Savannah was experiencing severe gastroesophageal reflux. Reflux, as it is often called, causes the contents of the stomach to go back up into the esophagus. While spitting up can be a common occurrence for babies, reflux for premature babies can cause apnea (a period where a person stops breathing) or bradycardia (when the pulse becomes slow).

Mukul R. Shah, M.D., neonatologist with Norton Children’s Neonatology, made the call to transfer Savannah to Norton Children’s Hospital for evaluation for the reflux. Savannah was evaluated by surgeons with Norton Children’s Surgery, affiliated with UofL School of Medicine. Savannah ended up having surgery, a Nissen fundoplication with gastrostomy tube (G-tube), for the severe reflux. In a Nissen fundoplication, the valve mechanism at the bottom of the esophagus is corrected, helping to prevent food and acid from flowing upward. A G-tube is placed in the stomach to allow a child to feed after surgery.

Surprise episode lands Savannah back in the hospital

“After she got the surgery, she was doing a lot better,” Natalie said.

Savannah was discharged from Norton Children’s Hospital a week after her surgery and confirmation that she was able to eat by mouth.

A month after going home for the first time, Savannah had a relapse of reflux.

“I found her blue in her bassinet,” Natalie said. “She had refluxed the formula that I had given her an hour and a half earlier.”

They went back to Norton Children’s Hospital. According to Natalie, during that admission, the medical team, as well as John T. Stutts, M.D., gastroenterologist with Norton Children’s Gastroenterology, affiliated with the UofL School of Medicine, decided that Savannah could tolerate only very small volumes of feedings, and her overnight feedings needed to be via G-tube.

“So it took some trial and error, but soon after those episodes of apnea and bradycardia resolved and she went home and she did fine. We fed her through the G-tube at night from June through October 2019,” Natalie said. “In December 2019, we removed the G-tube, and she’s been doing great ever since.”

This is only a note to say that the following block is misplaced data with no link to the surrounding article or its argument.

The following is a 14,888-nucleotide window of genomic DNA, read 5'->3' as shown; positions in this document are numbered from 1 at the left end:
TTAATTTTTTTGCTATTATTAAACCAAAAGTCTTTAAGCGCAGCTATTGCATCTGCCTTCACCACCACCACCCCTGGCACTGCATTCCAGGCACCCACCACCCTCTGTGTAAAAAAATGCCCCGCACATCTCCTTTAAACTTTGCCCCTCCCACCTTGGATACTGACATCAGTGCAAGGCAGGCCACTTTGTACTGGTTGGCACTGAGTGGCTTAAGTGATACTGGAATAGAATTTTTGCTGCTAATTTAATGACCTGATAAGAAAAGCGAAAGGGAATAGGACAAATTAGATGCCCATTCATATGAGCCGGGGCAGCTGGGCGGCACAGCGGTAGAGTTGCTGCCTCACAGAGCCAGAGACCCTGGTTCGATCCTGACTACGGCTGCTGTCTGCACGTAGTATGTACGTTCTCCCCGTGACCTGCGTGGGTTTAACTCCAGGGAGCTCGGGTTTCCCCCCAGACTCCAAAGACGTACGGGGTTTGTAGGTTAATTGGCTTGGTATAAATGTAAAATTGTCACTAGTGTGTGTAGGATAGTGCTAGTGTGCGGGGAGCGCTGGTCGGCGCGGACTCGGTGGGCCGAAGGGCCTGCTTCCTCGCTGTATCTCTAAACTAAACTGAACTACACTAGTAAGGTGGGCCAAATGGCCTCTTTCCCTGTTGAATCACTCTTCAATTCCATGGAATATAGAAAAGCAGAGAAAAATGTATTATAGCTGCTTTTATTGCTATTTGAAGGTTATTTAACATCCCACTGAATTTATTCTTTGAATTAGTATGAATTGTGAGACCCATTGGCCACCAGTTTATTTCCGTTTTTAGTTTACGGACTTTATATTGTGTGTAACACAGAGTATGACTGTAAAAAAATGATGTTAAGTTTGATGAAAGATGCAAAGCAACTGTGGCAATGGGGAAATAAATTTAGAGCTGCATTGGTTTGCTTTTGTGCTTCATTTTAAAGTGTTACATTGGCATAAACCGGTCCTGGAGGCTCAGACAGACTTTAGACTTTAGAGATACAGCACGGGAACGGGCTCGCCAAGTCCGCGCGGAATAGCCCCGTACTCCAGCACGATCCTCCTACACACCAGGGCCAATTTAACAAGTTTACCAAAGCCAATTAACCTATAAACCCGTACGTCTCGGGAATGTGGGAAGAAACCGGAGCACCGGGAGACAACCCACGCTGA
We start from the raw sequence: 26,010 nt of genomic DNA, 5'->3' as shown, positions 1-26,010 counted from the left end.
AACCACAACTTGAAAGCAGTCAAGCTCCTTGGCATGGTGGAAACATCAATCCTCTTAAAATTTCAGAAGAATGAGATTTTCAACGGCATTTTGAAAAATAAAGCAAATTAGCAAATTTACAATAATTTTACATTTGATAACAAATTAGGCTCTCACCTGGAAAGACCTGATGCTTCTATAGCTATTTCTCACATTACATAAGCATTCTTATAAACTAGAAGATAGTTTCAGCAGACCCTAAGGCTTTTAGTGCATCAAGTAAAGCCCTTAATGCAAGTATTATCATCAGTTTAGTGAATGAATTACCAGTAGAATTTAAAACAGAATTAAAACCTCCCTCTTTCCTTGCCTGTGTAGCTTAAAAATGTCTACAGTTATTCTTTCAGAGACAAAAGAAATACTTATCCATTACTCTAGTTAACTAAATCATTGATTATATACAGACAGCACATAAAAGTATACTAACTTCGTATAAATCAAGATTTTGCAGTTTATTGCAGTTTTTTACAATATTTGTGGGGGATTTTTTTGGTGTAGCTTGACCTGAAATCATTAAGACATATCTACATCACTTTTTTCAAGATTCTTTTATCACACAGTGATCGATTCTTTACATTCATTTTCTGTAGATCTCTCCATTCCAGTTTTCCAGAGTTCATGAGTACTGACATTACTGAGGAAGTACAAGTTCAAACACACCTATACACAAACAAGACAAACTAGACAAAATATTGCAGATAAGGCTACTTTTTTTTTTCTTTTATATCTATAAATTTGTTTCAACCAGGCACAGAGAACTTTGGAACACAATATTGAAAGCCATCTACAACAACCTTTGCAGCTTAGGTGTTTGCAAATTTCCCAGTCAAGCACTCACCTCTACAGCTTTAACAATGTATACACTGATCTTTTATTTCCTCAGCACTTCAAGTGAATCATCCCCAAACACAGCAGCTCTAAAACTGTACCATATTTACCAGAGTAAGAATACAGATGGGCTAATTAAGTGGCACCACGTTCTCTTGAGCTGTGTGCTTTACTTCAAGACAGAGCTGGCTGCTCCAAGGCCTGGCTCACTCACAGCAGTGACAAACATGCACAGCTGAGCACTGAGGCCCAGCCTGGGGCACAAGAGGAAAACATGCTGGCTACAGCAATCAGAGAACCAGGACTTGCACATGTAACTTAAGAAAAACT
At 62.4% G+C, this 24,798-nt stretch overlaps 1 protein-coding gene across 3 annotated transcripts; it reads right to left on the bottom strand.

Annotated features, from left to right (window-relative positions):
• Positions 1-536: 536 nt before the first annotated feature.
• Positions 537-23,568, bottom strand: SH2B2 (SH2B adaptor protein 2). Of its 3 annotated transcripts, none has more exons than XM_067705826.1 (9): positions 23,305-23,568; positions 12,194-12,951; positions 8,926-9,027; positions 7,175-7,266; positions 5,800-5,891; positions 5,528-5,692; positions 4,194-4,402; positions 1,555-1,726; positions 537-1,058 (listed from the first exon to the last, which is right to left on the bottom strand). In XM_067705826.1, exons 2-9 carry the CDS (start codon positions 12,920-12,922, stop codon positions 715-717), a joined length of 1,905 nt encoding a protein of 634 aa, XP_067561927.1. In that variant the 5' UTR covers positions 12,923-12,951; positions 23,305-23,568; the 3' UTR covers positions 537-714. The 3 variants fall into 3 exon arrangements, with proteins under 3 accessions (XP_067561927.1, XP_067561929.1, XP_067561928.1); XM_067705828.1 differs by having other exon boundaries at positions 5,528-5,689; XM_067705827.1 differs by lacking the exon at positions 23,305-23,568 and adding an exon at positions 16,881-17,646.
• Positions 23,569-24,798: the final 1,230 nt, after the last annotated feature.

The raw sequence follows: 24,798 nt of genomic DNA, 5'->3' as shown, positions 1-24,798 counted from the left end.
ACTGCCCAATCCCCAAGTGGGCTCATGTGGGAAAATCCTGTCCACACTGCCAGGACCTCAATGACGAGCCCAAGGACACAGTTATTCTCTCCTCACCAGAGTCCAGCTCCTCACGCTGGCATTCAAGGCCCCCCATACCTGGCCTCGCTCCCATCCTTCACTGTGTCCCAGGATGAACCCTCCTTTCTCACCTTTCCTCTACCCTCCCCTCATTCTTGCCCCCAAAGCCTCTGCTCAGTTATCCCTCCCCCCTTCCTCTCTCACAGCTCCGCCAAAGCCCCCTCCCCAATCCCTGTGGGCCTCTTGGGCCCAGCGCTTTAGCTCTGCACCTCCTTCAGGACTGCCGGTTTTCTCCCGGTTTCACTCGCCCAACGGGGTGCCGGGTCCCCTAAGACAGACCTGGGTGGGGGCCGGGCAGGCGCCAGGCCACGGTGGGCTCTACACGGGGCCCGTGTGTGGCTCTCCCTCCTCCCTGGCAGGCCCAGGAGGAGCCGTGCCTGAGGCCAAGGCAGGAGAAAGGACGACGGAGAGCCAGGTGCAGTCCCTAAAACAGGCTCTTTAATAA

Norton Children’s Neonatology

With a proven team of accomplished neonatal specialists, our two Norton Children’s neonatal intensive care units (NICUs) are dedicated to caring for babies born prematurely or in need of advanced care or surgery.

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A happy, healthy NICU graduate

Natalie said her training in health care likely made her more anxious during Savannah’s care.

“There was really no amount of experience as a nurse that really prepared me for this. I never thought if I had a baby that she would be born at 25 weeks,” Natalie said. “It meant everything to me knowing that I had this amazing team of OB nurses and doctors. And then the neonatology nurses and doctors and respiratory therapists who were there waiting for Savannah to be born and to take over her care. Everything was very controlled and very calm. And it felt I felt like I was safe and I was in the best hands possible. And the care they gave to her helped her have the best possible outcome for her life.”

Despite the challenges she faced, Savannah is a happy, healthy child, meeting all of her developmental milestones. She will follow up with pediatric cardiology when she turns 3 years old for a small patent foramen ovale (PFO). Natalie says that everyone who meets Savannah just loves her bright, happy personality.

“She makes people smile and laugh. She likes to dance and just be silly and run around. She attends a gymnastic class that she loves,” Natalie said. “She’s truly such a joy.”